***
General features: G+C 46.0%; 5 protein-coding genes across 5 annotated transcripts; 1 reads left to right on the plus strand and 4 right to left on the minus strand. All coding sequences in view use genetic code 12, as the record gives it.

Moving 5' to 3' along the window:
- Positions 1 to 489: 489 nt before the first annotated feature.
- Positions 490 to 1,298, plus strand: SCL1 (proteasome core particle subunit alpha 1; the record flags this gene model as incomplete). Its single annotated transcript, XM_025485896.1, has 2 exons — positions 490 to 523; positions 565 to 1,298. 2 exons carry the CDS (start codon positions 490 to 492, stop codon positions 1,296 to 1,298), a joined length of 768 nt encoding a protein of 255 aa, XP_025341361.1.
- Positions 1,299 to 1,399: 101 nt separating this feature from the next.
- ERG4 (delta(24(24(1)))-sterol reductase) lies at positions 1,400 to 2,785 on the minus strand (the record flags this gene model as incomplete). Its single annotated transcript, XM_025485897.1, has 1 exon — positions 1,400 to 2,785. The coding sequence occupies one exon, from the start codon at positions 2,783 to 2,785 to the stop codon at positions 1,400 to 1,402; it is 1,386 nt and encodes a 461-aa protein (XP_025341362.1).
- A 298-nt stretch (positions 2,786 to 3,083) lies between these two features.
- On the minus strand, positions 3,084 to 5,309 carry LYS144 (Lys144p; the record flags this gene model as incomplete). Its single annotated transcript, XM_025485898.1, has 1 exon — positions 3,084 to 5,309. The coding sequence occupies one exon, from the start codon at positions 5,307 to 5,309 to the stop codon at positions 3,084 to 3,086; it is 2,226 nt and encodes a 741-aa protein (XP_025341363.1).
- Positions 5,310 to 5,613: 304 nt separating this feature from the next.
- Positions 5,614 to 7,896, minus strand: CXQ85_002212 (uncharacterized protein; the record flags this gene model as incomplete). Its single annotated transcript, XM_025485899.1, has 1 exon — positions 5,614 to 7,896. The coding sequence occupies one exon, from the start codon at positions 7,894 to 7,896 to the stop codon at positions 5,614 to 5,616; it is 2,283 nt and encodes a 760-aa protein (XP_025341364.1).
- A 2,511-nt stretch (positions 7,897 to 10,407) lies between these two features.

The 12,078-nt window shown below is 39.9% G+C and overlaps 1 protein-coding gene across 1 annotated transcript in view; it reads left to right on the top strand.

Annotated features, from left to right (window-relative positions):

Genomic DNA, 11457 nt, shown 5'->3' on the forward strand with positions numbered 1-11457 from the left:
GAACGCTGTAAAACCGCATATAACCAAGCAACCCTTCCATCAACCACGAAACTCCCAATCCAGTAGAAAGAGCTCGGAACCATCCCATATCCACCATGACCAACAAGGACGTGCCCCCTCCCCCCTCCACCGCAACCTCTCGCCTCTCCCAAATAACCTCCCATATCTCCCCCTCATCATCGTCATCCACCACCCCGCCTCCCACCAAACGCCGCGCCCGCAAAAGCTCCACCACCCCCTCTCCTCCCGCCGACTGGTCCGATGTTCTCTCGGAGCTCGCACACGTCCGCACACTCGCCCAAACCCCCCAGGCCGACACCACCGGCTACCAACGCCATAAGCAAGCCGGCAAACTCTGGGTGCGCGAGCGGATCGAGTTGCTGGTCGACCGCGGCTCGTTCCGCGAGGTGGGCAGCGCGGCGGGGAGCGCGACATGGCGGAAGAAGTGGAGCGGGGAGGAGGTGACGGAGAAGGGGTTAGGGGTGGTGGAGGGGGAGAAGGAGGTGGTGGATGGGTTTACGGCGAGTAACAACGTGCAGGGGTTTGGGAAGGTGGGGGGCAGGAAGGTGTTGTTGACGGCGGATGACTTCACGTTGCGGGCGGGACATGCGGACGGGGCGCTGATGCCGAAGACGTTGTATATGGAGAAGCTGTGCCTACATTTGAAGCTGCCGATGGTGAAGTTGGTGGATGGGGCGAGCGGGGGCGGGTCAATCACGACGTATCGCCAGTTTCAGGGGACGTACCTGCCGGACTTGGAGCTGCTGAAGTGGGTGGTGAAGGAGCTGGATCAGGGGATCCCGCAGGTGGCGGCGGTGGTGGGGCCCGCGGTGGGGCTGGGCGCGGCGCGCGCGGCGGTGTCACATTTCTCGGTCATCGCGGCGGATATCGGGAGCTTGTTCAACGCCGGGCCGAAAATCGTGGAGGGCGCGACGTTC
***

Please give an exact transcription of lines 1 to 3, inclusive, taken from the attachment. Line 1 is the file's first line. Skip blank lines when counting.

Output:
General features: G+C 46.0%; 5 protein-coding genes across 5 annotated transcripts; 1 reads left to right on the plus strand and 4 right to left on the minus strand. All coding sequences in view use genetic code 12, as the record gives it.

Moving 5' to 3' along the window:
- Positions 1 to 489: 489 nt before the first annotated feature.